Conflict as a means of cover-up

Despite being a keen student and practitioner of politics, I am unable to find any comparison or analogy to explain what’s being done in the name of governance in the national Capital. We have a government, which has a brute mandate in its favour. The same government, however, is frittering away its mandate with an overwhelming attitude of arrogance, jealousy and unnecessary anger.
Talking of anger, with due apologies to film director Syed Mirza, I am seeking the answer to a persistent query, “Arvind Kejriwal Ko Gussa Kyon Aata Hain? (Why is Arvind Kejriwal  always angry?)” In fact I revisited Mirza’s story, “Albert Pinto Ko Gussa Kyon Aata Hain.” <g data-gr-id="65">At</g> the beginning, Albert Pinto is angry with the mill-workers, who often go on strike. 

Towards the end, however, his anger is directed towards the <g data-gr-id="63">mill-owners,</g> when he realises who is actually being exploited.

In Arvind Kejriwal’s case, there seems to be no visible reason behind his anger.  In his march towards power, Kejriwal made a show of fighting against so-called state repression. Having come to power, that too with such a historical mandate, he now wishes to unleash the same state repression against the people. Thankfully he is  part of a country which has a reasonably evolved democratic structure. Otherwise, many of us who do not agree with the chief minister, would have found ourselves behind bars. A key question, however, remains. Why is Kejriwal doing this? The Delhi chief minister has the historical opportunity to deliver governance, but he is continuously pushing the state towards a state of administrative anarchy. Delhi’s chief minister is a sharp man; he could not have adopted this model of governance without a political design.

Having successfully used the politics of conflict as a propellant for his elevation, Kejriwal now wishes to use the same method to cover-up for his administrative incompetence. Despite being in power for more than 100 <g data-gr-id="67">days</g> he has not been even able to draw up a Budget for the state, which is his primary job. The Budget would have unveiled his vision and plans for governance. He has not prepared the Budget probably out of the fear that it could prove to be a double-edged sword. The Budget, which would be the government’s first major policy statement, would expose how Kejriwal lacks imagination and commitment in achieving his promised land of “Swaraj”. Any such concrete policy document would have shown the world that his party neither possess the intellect nor the intent to give Delhi a good government.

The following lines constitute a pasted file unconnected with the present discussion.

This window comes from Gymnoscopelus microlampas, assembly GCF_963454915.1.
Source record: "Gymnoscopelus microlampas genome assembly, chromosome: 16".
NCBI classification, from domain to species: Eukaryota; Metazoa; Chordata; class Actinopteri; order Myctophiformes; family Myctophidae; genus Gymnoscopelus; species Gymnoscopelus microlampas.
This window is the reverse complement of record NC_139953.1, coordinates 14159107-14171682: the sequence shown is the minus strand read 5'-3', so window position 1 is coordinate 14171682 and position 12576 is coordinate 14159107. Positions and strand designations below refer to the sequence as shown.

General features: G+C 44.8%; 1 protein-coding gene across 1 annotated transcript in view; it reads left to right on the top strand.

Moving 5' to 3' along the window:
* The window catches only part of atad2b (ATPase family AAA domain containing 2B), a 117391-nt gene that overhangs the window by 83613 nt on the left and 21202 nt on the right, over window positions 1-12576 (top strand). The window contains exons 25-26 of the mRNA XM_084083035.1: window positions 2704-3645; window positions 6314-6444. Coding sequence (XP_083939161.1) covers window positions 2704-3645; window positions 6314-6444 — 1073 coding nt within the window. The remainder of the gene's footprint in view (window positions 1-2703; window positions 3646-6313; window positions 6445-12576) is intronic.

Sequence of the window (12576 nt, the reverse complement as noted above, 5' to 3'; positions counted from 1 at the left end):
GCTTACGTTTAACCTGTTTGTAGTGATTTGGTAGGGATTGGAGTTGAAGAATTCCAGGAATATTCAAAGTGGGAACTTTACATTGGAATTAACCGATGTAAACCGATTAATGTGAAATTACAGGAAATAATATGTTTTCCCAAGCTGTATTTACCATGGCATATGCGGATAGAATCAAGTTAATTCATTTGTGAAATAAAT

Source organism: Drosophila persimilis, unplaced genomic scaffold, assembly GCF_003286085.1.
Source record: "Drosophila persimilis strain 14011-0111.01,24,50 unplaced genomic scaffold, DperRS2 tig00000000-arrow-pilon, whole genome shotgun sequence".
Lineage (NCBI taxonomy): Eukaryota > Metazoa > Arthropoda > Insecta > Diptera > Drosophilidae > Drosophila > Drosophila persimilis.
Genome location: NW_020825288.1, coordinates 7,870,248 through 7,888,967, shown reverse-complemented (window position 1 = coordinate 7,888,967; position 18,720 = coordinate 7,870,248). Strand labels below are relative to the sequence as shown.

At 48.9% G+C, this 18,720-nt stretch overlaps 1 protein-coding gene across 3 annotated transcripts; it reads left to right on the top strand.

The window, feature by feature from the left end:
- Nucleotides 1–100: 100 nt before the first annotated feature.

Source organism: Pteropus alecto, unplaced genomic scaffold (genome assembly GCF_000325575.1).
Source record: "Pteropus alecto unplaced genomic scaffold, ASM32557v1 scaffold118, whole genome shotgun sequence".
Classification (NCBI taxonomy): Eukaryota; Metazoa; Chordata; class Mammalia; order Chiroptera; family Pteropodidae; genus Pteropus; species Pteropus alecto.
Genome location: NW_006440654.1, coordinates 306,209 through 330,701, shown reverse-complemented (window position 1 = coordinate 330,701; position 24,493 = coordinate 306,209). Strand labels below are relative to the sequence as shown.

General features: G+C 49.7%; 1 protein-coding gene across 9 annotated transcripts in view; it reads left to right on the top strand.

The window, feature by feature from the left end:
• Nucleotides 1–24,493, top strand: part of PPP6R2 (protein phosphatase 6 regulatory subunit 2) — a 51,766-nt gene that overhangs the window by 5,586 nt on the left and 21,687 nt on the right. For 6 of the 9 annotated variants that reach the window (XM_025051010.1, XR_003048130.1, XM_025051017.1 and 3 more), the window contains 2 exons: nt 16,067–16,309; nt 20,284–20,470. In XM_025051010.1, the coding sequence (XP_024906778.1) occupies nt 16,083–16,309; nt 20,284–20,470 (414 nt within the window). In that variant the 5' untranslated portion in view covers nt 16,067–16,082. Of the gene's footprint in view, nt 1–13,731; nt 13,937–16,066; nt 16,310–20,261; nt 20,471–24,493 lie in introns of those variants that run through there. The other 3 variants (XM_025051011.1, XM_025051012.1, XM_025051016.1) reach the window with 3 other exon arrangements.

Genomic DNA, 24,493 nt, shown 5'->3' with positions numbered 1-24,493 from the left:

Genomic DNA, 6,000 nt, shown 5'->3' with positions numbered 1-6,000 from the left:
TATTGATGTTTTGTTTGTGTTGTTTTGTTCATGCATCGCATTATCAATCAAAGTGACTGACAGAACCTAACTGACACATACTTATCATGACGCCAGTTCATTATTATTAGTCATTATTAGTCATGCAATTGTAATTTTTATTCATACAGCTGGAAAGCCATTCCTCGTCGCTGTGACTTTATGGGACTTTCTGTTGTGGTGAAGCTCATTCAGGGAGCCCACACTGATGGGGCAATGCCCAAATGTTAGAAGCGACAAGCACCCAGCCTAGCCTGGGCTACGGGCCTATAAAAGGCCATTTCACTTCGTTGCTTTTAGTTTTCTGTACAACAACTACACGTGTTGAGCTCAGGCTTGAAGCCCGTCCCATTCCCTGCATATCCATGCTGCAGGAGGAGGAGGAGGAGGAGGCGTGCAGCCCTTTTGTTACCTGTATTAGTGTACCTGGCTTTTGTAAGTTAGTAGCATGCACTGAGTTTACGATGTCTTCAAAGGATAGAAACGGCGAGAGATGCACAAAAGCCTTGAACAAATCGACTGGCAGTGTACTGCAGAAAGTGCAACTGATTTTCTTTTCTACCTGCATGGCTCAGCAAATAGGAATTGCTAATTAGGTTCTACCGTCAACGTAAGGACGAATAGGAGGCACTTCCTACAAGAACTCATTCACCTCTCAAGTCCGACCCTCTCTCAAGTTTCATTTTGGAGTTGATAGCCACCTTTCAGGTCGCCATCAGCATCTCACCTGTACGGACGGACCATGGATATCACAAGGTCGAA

Realising his shortcomings, the chief minister has chosen the path of administrative and political confrontation to cover-up for all failed and undelivered promises. He has repeatedly engaged the Raj Niwas in a bitter confrontation over matters which are of not much immediate public consequence, but in the long-term could jeopardise the function of the Centre-NCT government relationship.

It is to the credit of Lieutenant Governor Najeeb Jung that the decorum of government has been maintained and esteem of the bureaucracy upheld. Instead of getting <g data-gr-id="47">black mailed</g> by the histrionics of the chief minister, the Raj Niwas has stood firm in upholding the Constitution.

There must also be a mention about the stress which is being caused to the bureaucracy of the Delhi government. Rated as one of the best cadres in the country, the officers from Delhi have been left to function on the whims and fancies of a political executive, which is unsure about its own next move. In this time of extreme <g data-gr-id="55">trial</g> the bureaucracy must play by the book and not succumb to short-term lures and pressures.

Though I had expressed <g data-gr-id="50">lack</g> of confidence about the abilities of the chief minister in these very columns about two months back, I now feel sad that my words are proving to be prophetic. If the Aam Aadmi Party leadership continues to move the way it’s going, the denizens of the national Capital are indeed in for a tough time.

(The writer is general secretary, Delhi BJP and Member, Standing Committee, South MCD. The views expressed here are personal)
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